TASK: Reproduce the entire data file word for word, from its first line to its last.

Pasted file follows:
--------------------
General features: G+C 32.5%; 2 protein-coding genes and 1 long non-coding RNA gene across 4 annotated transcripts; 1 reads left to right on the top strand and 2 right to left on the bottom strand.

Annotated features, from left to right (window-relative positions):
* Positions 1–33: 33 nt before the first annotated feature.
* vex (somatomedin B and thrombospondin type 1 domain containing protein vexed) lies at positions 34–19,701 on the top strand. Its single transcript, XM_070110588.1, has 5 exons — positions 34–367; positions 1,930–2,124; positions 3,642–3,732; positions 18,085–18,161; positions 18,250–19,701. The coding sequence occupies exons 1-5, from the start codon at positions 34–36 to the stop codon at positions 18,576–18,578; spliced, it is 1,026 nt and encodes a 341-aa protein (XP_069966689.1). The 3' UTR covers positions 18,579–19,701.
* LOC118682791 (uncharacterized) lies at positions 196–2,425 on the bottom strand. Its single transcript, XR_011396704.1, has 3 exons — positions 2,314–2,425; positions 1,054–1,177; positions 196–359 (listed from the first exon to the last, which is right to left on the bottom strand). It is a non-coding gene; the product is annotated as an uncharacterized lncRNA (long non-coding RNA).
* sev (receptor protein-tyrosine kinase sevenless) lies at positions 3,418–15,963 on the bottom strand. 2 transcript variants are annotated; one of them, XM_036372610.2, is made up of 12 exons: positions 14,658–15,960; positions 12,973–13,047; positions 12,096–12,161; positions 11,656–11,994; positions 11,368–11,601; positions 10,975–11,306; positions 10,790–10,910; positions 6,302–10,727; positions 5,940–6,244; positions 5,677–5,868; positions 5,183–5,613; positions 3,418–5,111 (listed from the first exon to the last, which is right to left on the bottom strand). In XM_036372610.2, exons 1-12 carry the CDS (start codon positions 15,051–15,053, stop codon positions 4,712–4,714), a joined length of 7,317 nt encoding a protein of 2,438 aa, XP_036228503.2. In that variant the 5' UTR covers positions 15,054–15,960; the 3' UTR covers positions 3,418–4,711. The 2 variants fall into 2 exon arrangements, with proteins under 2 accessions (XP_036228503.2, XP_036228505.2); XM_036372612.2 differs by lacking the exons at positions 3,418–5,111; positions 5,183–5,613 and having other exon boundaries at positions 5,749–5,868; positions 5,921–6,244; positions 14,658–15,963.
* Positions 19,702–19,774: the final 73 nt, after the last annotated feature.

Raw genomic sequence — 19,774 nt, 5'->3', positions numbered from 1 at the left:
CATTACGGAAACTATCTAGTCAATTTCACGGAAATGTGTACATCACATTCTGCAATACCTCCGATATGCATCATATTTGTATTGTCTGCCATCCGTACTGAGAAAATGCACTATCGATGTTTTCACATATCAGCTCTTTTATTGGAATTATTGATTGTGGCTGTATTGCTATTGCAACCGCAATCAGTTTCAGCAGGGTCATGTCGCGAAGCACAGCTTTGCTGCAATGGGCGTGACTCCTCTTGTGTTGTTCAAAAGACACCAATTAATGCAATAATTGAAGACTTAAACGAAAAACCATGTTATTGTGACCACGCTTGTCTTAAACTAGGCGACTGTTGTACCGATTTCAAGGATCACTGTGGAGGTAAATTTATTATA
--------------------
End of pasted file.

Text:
General features: G+C 32.5%; 2 protein-coding genes and 1 long non-coding RNA gene across 4 annotated transcripts; 1 reads left to right on the top strand and 2 right to left on the bottom strand.

Annotated features, from left to right (window-relative positions):
* Positions 1–33: 33 nt before the first annotated feature.
* vex (somatomedin B and thrombospondin type 1 domain containing protein vexed) lies at positions 34–19,701 on the top strand. Its single transcript, XM_070110588.1, has 5 exons — positions 34–367; positions 1,930–2,124; positions 3,642–3,732; positions 18,085–18,161; positions 18,250–19,701. The coding sequence occupies exons 1-5, from the start codon at positions 34–36 to the stop codon at positions 18,576–18,578; spliced, it is 1,026 nt and encodes a 341-aa protein (XP_069966689.1). The 3' UTR covers positions 18,579–19,701.
* LOC118682791 (uncharacterized) lies at positions 196–2,425 on the bottom strand. Its single transcript, XR_011396704.1, has 3 exons — positions 2,314–2,425; positions 1,054–1,177; positions 196–359 (listed from the first exon to the last, which is right to left on the bottom strand). It is a non-coding gene; the product is annotated as an uncharacterized lncRNA (long non-coding RNA).
* sev (receptor protein-tyrosine kinase sevenless) lies at positions 3,418–15,963 on the bottom strand. 2 transcript variants are annotated; one of them, XM_036372610.2, is made up of 12 exons: positions 14,658–15,960; positions 12,973–13,047; positions 12,096–12,161; positions 11,656–11,994; positions 11,368–11,601; positions 10,975–11,306; positions 10,790–10,910; positions 6,302–10,727; positions 5,940–6,244; positions 5,677–5,868; positions 5,183–5,613; positions 3,418–5,111 (listed from the first exon to the last, which is right to left on the bottom strand). In XM_036372610.2, exons 1-12 carry the CDS (start codon positions 15,051–15,053, stop codon positions 4,712–4,714), a joined length of 7,317 nt encoding a protein of 2,438 aa, XP_036228503.2. In that variant the 5' UTR covers positions 15,054–15,960; the 3' UTR covers positions 3,418–4,711. The 2 variants fall into 2 exon arrangements, with proteins under 2 accessions (XP_036228503.2, XP_036228505.2); XM_036372612.2 differs by lacking the exons at positions 3,418–5,111; positions 5,183–5,613 and having other exon boundaries at positions 5,749–5,868; positions 5,921–6,244; positions 14,658–15,963.
* Positions 19,702–19,774: the final 73 nt, after the last annotated feature.

Raw genomic sequence — 19,774 nt, 5'->3', positions numbered from 1 at the left:
CATTACGGAAACTATCTAGTCAATTTCACGGAAATGTGTACATCACATTCTGCAATACCTCCGATATGCATCATATTTGTATTGTCTGCCATCCGTACTGAGAAAATGCACTATCGATGTTTTCACATATCAGCTCTTTTATTGGAATTATTGATTGTGGCTGTATTGCTATTGCAACCGCAATCAGTTTCAGCAGGGTCATGTCGCGAAGCACAGCTTTGCTGCAATGGGCGTGACTCCTCTTGTGTTGTTCAAAAGACACCAATTAATGCAATAATTGAAGACTTAAACGAAAAACCATGTTATTGTGACCACGCTTGTCTTAAACTAGGCGACTGTTGTACCGATTTCAAGGATCACTGTGGAGGTAAATTTATTATA